As part of the package comes into effect in March, it will increase the budget deficit to 2.2 billion Singapore dollars or 0.8 percent of the GDP for the current financial year 2008, the minister said. The overall budget balance deficit will increase to 8.7 billion Singapore dollars or 3.5 percent of the GDP in the new financial year 2009 after transfers to endowment and trust funds and contributions from Net Investment Returns, he added.

The government also cut corporate taxes for the second time in three years. Cut to 18 percent last year, now the maximum tax rate payable by companies will be 17 percent.

Hong Kong last year lowered its company tax rate by 1 percentage point to 16.5 percent.

Hope over fear, Singapore!

There is every reason to believe the Singapore government will choose hope over fear when it unveils this year's budget tomorrow.

The rose-coloured spectacles have fallen off at last that induced officials to think the economy might still grow this year, despite the global downturn.

Now the economy is expected to shrink sharply, by two to five percent, this year, says the Ministry of Trade and Industry, which only two weeks ago was predicting between one percent growth and a two percent decline in the economy.

It is astonishing how a smart government like Singapore's with a reputation for economic acumen could get things so wrong that it had to change its annual economic forecast only two weeks after making the prediction.

But the government has come out of denial now — and prepared to confront whatever the future holds, no matter how dark and uncertain it seems.

The hope now

And that gives hope. Bloomberg reports today:

Singapore said its economy may shrink an unprecedented five percent this year, fanning speculation the government will announce record spending in its budget tomorrow to help companies hurt by the global recession.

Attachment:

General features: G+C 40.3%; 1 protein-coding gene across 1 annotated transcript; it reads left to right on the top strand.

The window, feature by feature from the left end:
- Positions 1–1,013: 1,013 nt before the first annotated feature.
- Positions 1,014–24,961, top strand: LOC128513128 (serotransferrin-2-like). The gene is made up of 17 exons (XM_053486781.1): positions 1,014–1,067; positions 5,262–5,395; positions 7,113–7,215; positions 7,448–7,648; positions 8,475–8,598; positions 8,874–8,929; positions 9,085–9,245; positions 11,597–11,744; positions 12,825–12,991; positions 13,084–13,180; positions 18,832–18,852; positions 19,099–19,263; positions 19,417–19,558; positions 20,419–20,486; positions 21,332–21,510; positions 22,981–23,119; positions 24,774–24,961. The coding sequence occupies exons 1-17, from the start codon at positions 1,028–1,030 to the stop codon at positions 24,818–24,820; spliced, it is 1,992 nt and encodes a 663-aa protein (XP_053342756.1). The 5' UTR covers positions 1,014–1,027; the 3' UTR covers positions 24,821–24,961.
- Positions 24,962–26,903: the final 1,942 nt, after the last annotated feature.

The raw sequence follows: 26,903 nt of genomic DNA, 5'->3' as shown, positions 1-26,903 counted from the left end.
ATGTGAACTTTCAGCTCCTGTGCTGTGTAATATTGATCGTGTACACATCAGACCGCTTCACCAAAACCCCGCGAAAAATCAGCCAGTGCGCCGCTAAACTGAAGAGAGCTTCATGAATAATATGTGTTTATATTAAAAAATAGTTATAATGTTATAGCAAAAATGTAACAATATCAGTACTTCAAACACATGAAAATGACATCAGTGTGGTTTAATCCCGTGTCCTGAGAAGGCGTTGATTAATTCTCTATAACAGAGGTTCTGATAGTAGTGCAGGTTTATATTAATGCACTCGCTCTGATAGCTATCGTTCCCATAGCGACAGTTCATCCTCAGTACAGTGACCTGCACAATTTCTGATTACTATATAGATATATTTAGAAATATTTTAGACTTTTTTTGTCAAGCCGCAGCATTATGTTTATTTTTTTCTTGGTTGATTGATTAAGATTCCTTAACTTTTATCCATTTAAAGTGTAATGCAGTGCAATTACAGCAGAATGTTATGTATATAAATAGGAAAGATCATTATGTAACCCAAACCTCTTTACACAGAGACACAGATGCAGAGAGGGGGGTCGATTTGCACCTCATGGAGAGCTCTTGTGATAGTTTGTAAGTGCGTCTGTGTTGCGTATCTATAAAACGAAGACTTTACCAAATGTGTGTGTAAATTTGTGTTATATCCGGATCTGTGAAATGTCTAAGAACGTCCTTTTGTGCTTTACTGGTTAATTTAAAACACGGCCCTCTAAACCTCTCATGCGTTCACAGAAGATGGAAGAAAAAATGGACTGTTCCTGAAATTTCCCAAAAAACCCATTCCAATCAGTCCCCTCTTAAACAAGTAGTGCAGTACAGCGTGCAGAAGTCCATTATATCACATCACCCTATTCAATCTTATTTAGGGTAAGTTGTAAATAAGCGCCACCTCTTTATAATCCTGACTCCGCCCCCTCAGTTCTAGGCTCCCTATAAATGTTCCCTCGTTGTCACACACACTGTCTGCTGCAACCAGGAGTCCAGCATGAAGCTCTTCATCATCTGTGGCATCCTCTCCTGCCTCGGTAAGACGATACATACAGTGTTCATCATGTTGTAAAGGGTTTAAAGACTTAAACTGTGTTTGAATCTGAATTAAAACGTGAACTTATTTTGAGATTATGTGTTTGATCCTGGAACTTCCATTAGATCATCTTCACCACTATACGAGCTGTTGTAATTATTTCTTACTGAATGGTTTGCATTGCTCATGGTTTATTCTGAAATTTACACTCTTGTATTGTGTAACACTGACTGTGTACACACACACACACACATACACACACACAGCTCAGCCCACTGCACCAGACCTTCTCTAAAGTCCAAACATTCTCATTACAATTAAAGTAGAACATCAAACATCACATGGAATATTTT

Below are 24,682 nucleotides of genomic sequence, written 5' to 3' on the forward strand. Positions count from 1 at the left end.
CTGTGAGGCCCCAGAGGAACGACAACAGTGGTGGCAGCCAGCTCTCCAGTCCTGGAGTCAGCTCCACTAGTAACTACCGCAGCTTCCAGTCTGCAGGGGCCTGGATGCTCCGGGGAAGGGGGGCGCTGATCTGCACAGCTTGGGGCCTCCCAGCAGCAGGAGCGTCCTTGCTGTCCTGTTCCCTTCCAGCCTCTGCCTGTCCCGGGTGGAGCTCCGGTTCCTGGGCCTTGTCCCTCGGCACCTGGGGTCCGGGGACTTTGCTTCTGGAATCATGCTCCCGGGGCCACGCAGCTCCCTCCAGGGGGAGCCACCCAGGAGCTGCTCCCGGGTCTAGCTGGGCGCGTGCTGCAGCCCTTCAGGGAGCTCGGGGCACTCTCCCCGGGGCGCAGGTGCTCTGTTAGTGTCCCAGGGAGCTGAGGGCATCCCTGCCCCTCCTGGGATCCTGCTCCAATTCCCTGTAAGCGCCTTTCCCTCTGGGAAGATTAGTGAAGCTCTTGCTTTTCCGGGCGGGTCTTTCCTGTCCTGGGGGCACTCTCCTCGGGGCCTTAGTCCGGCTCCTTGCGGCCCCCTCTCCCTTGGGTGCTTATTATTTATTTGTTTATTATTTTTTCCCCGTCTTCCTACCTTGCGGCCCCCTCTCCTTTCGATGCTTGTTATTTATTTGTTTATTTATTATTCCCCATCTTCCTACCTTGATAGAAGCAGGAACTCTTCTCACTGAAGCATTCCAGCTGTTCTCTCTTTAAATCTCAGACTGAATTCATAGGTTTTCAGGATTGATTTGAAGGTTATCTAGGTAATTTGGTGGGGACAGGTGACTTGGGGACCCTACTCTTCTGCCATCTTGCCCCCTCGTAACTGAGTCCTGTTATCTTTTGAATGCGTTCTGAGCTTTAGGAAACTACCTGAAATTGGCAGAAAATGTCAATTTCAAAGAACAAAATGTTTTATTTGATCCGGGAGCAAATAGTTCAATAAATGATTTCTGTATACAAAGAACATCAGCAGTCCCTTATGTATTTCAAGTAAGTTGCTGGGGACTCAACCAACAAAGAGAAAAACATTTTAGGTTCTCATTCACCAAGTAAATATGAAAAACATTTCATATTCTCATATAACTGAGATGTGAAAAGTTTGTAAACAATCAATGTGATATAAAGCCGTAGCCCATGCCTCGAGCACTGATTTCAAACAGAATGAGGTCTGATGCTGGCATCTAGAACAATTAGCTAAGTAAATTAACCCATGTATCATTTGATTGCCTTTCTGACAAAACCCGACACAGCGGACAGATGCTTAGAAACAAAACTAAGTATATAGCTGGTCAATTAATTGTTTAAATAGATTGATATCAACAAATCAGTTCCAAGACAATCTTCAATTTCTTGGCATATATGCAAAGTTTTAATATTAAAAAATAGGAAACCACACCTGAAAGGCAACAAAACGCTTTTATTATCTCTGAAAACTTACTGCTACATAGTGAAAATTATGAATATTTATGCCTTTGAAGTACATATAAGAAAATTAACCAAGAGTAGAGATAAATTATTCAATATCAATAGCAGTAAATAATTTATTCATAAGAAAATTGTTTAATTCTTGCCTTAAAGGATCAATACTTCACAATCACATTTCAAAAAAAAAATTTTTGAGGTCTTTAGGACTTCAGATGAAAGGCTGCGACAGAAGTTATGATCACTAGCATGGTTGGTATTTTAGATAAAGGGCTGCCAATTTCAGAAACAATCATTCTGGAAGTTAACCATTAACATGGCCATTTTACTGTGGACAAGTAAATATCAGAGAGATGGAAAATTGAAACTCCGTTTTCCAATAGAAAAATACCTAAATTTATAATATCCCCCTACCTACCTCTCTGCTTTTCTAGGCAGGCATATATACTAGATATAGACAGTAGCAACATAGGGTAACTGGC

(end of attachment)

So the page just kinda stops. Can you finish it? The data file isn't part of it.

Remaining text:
Finance Minister Tharman Shanmugaratnam may outlay as much as 20 billion Singapore dollars ($13.3 billion), or eight percent of the gross domestic product, to help households and businesses survive the slump, Macquarie Capital Securities predicts. The government may also say it plans to tap into its reserves for the first time to fund its expenditure.

As Franklin Delano Roosevelt said long ago: "The only thing we have to fear is fear itself."

Singapore's leaders, who include scholars and meritocrats, will be familiar with the quote — and know, from experience, that it's the truth.

Continue Reading

Singapore facing worst downturn in 40 years

“Singapore poised on the cusp of its worst downturn since independence,” says the Straits Times. That means it has never been so bad in more than 40 years since Singapore became independent in 1965.

The Singapore newspaper doesn’t go into further detail, but one only had to leaf through the pages yesterday. There are so few jobs that the paper didn’t publish the usual separate Saturday Recruit supplement yesterday, running the job ads with the other classified sections instead. It’s a terrible comedown from the good times when the Recruit supplement used to be a big fat pullout flush with ads on Saturdays.